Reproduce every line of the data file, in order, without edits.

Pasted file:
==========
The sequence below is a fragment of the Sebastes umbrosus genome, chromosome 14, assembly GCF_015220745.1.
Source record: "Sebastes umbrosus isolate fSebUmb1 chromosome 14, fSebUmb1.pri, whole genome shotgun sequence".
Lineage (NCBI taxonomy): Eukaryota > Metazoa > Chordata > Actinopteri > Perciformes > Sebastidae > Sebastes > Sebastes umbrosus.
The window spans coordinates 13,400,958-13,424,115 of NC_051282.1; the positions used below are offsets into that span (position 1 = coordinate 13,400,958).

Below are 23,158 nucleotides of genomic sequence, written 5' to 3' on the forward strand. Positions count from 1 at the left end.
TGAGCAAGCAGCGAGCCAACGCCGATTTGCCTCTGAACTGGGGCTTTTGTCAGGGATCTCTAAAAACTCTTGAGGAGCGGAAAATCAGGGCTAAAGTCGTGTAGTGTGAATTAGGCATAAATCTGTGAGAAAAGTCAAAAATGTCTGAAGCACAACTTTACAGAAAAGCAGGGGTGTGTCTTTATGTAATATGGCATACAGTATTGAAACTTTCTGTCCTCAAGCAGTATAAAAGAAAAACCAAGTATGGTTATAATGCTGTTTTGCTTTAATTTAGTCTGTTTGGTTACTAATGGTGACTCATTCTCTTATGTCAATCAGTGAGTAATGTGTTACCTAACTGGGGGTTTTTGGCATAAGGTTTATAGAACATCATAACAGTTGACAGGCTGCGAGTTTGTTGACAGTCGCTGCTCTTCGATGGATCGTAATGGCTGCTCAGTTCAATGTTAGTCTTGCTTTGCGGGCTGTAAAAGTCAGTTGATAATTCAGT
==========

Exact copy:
The sequence below is a fragment of the Sebastes umbrosus genome, chromosome 14, assembly GCF_015220745.1.
Source record: "Sebastes umbrosus isolate fSebUmb1 chromosome 14, fSebUmb1.pri, whole genome shotgun sequence".
Lineage (NCBI taxonomy): Eukaryota > Metazoa > Chordata > Actinopteri > Perciformes > Sebastidae > Sebastes > Sebastes umbrosus.
The window spans coordinates 13,400,958-13,424,115 of NC_051282.1; the positions used below are offsets into that span (position 1 = coordinate 13,400,958).

Below are 23,158 nucleotides of genomic sequence, written 5' to 3' on the forward strand. Positions count from 1 at the left end.
TGAGCAAGCAGCGAGCCAACGCCGATTTGCCTCTGAACTGGGGCTTTTGTCAGGGATCTCTAAAAACTCTTGAGGAGCGGAAAATCAGGGCTAAAGTCGTGTAGTGTGAATTAGGCATAAATCTGTGAGAAAAGTCAAAAATGTCTGAAGCACAACTTTACAGAAAAGCAGGGGTGTGTCTTTATGTAATATGGCATACAGTATTGAAACTTTCTGTCCTCAAGCAGTATAAAAGAAAAACCAAGTATGGTTATAATGCTGTTTTGCTTTAATTTAGTCTGTTTGGTTACTAATGGTGACTCATTCTCTTATGTCAATCAGTGAGTAATGTGTTACCTAACTGGGGGTTTTTGGCATAAGGTTTATAGAACATCATAACAGTTGACAGGCTGCGAGTTTGTTGACAGTCGCTGCTCTTCGATGGATCGTAATGGCTGCTCAGTTCAATGTTAGTCTTGCTTTGCGGGCTGTAAAAGTCAGTTGATAATTCAGT